Imagine you work for a German company that sells e-learning courses on corporate compliance. When using machine translation, the sentence “In diesem Fall ist der Ausschuss des Erstangebots rechtswidrig” comes back translated as “In this case, the committee of the initial offer is unlawful”. Doesn’t make much sense, right?

What you really want is something like “In this case, excluding the initial offer is unlawful.” In German, the word for “exclusion” (Ausschluss) and “committee” (Ausschuss) differ by only a single letter. Only a human translator would be able to notice this typo and correct it in the translation. If the client doesn’t pick up on the error and request an edit, then the end user will surely be left somewhat perplexed.

Risk of occurrence: Almost every company has a clear idea of how it wants to present itself to its customers. When you throw international companies into the mix, this image will also differ from country to country. Score: 4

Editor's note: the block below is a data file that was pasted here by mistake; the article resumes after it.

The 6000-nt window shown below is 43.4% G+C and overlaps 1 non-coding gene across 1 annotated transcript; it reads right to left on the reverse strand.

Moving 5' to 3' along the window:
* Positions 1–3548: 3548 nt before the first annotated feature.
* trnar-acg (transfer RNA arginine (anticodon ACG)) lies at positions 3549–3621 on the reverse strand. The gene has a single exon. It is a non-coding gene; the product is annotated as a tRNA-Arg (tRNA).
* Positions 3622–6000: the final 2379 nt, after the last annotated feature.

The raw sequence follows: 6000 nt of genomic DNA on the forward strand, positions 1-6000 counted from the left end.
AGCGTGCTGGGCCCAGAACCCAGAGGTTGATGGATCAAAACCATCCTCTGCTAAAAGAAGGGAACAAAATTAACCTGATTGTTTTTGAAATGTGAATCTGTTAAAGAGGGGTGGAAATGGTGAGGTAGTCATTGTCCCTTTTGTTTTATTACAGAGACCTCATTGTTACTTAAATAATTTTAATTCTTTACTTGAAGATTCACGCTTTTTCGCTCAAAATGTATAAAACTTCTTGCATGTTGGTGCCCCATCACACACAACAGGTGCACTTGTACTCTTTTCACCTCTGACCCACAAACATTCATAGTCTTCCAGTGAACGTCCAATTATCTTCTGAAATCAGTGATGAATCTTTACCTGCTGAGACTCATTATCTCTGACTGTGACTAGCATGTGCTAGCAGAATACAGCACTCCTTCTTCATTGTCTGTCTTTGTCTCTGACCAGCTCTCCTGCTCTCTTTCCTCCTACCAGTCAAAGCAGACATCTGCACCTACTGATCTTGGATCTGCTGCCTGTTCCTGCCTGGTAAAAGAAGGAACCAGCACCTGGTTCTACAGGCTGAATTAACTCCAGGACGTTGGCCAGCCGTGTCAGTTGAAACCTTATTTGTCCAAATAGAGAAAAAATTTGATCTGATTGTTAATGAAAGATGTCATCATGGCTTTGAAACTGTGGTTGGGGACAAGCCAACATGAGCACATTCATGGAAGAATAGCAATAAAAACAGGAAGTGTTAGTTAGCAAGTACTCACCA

Severity: Using machine translation means you’ll lose a certain amount of control over your company’s image. Translation errors might also be attributed to a lack of professionalism on your end. Score: 4

How to avoid it: The paid subscription option of machine and AI translation services can (with considerable time and effort) be trained in a company’s corporate language. However, highly sensitive PR or marketing texts should still be left in the hands of human translators.

Consult our experts before choosing your machine translation system